Apple certainly delivered the goods at WWDC, and although most were pleased with iOS 6, Mountain Lion, and the hardware upgrades across the board, the introduction of the new "next-gen" MacBook Pro with Retina display was certainly a sight for sore eyes.
Unfortunately, like most techies, none of us have managed to get our hands on one just yet, although the guys over at Anandtech have, apart from breaking to eat, been scrutinizing the 2880 x 1800 screen of the thing for the past day or two.
You only have to look at the display of the new Retina-toting iPad to gather some idea of what’s going on, and far from just improving the pixel density and general clarity of the MacBook experience, The MacBook Pro with Retina Display does not include a cover glass, thus making for a less glossy, hence less reflective viewing perspective.
Viewing angles and black levels are significantly improved in general, so while pixel count does speak volumes for the potential quality, all of the extra attention to detail the Cupertino company has put in will round off the viewing experience perfectly.
Given Apple provides the hardware and stock software for its Mac computers, there won’t be that agonizing wait for third parties to update the staple diet of apps. The Retina display MacBook Pro will ship with beautifully-crisp visuals from the ground up, and although there will likely be a period of stagnation as some developers bring their popular applications up to scratch, the release of the third iPad in March, followed by a wave of Retina-enabled apps, demonstrated just how efficient they are at doing so.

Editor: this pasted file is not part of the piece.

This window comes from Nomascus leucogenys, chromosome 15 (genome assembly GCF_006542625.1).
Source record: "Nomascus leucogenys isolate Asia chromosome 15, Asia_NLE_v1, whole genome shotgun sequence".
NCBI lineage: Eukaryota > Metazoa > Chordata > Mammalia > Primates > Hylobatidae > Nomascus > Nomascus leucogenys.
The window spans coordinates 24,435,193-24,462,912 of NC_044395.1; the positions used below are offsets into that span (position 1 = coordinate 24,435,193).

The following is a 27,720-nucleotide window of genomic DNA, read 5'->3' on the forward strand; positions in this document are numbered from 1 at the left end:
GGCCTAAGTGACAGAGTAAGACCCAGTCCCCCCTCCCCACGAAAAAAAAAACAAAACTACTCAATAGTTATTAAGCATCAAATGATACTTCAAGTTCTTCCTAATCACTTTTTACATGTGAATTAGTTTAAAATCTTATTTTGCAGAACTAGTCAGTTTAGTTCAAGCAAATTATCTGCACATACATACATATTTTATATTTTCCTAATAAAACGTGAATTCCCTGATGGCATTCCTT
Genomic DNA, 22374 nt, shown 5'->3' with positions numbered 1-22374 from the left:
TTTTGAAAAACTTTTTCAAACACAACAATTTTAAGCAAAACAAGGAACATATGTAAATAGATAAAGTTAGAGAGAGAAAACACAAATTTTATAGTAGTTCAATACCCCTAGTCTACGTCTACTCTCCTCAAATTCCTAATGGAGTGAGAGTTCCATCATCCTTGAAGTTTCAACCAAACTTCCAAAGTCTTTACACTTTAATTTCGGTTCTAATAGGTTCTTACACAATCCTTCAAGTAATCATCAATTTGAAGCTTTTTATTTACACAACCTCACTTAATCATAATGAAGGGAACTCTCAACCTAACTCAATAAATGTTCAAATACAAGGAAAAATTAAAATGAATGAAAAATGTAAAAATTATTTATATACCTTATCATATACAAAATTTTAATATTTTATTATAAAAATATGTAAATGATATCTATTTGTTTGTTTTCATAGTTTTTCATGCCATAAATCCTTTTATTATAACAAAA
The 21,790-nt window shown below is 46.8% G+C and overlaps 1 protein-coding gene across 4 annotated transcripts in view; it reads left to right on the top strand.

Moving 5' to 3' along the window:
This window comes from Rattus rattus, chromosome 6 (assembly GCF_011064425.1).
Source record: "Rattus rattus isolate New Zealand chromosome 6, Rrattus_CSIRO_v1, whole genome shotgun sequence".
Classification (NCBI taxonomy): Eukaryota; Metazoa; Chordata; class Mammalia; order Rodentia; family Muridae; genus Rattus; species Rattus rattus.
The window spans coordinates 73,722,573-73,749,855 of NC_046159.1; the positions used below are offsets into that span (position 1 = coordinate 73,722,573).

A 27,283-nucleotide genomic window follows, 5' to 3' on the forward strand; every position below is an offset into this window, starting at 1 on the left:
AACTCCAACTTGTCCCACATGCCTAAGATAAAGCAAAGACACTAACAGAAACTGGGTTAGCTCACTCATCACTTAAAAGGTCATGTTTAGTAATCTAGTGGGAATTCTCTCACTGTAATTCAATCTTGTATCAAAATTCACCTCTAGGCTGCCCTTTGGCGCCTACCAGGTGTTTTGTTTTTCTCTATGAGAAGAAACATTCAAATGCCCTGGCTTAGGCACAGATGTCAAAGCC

The in-depth report, compiled by Anand Lal Shimpi, demonstrated that games will need to be adjusted before they can be enjoyed in 2880 x 1800, although this is most certainly to be expected.
As well as scrutinizing the display in grave detail, Anandtech has also had a good look at the performance of the new SSD, as well as USB 3.0.
As Phil Schiller exclaimed at the keynote, unlike other notebooks implementing USB 3.0 which use color coding to distinguish between the older and newer USB ports, the MacBook range has been fitted with hybrid connections which automatically detect whether a device is USB 2.0 or USB 3.0 compliant.
In transferring a file on the new MacBook Pro with USB 3.0 and comparing with the speeds of an early 2011 MacBook Pro, the difference in speeds found were astonishing. The file, 8.3GB in size, took less than a minute to transfer on the newer notebook, averaging out at 255.6 MB/s compared with just 28.3 MB/s on the older model.
As for the SSD, Schiller claimed it’s capable of up to 500MB/s read speed, although Anandtech’s QuickBench tests pitched it closer to 400MB/s. Then again, the tests were carried out rather hurriedly, and as Shimpi states in the report, it’s a little too early to draw definitive conclusions.
On the whole, the display is a massive improvement on any other from the MacBook range, and the unit in general sits in a league of its own. Considering the struggle the ultrabook market has had thus far in competing with the MacBook Air, this almost equally-thin – albeit very expensive – unit has the upper hand, and if the ultrabook looked an unsavory prospect to you before WWDC, it must look even worse right now.